I do feel a little bad for apparently out-emotioning @caspiancomic:disqus who wrote something similarly meaningful, which I think deserves mention.

    • Staggering Stew Bum says:

      How do you think I feel, the one time I post a rambling incoherent comment portraying myself as some sort of crazy loser nutbag, Comment Cat pounces.

      Soupy has issues, man.

      • Spacemonkey Mafia says:

        It’s for the best, then, that your screen name isn’t Faulkner McTennessee Williams, or your post would make you seem even more unhinged than it does coming from one who goes by the handle of a colloquial drunkard.

    • caspiancomic says:

       I appreciate the proxy Comment Cat nod! In fairness, your comment didn’t allude to having medical equipment inserted into your anus, which I think gave you the edge.

    • doyourealize says:

      How do you tag a name when the commenter hasn’t commented on the thread yet?

      Meant to ask this earlier, when @caspiancomic:disqus  wasn’t here yet.

      • Merve says:

        @ username : disqus
        without the spaces should work, as long as the poster uses a Disqus account. I don’t know if a similar approach works for Google and Twitter commenters.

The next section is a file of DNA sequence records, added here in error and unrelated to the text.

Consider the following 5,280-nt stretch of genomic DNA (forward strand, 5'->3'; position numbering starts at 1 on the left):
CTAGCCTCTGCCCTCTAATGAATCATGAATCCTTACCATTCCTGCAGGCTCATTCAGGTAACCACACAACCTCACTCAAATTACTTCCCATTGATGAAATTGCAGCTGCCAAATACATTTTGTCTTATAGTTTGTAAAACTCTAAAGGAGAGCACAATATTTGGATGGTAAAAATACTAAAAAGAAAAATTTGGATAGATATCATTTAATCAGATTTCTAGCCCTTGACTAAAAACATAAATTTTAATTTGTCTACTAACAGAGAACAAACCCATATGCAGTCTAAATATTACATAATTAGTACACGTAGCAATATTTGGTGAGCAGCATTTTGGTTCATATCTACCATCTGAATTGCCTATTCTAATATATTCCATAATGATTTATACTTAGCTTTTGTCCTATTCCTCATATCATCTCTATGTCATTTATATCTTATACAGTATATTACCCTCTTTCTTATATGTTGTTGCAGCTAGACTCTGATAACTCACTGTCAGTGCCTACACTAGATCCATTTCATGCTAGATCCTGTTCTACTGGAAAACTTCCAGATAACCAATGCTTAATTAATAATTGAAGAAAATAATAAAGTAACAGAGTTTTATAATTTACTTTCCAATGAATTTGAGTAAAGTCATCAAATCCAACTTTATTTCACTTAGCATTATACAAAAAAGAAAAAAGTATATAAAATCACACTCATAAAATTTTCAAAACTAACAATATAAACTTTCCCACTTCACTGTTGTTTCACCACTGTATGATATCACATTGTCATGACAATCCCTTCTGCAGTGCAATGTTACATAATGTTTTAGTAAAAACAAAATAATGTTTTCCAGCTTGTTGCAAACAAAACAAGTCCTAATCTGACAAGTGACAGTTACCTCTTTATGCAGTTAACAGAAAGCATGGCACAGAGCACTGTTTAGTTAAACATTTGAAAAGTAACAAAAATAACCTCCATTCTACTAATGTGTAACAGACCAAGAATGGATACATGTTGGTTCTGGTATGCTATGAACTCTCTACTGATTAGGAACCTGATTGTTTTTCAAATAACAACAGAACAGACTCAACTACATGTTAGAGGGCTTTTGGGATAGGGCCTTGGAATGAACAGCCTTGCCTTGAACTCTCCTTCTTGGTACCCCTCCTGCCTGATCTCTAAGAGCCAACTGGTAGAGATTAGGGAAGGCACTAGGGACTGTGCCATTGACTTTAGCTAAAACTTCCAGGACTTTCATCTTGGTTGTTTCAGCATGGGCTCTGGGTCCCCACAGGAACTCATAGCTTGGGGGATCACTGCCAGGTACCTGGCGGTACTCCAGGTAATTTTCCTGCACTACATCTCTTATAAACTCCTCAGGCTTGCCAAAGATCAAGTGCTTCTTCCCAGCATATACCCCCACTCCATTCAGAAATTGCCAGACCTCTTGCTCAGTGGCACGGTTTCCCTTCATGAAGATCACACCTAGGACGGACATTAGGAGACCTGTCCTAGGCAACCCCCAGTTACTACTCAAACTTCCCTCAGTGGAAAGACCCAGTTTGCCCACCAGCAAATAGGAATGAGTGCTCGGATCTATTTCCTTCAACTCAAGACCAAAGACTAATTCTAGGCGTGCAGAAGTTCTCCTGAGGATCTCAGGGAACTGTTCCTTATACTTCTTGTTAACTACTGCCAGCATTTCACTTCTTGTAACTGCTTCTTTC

2. Spacemonkey Mafia says:

    Comment Cat has become my Wire Mommy.
       My need for feline avatar praise is going to force me to finally unveil my story about smuggling a group of Bosnian Orphans out of Bijeljina in a wooden crate of NES ‘Marble Madness’ cartridges and how I can no longer play isometric games without thinking of the Bosniak diaspora.

    • George_Liquor says:

      Comment Cat doesn’t go for pathos.

    • caspiancomic says:

       For what it’s worth, I’d like to officially nominate @Spacemonkey_Mafia:disqus as my own personal commenter of the week. You were on fire this week dood. The phrase pastry-handed is totally going into regular rotation on my end.

  3. stakkalee says:

    So I was bored waiting for some servers to finish patching today, and since I’m anal-retentive I went through and added up the Comment Cat selections.  I want to post them, but I’m worried it’ll make things weird.  Will it make things weird?  It’s not really a competition, and I don’t want to make it a competition, but I do love data.  Tell me what to do folks.

    • Spacemonkey Mafia says: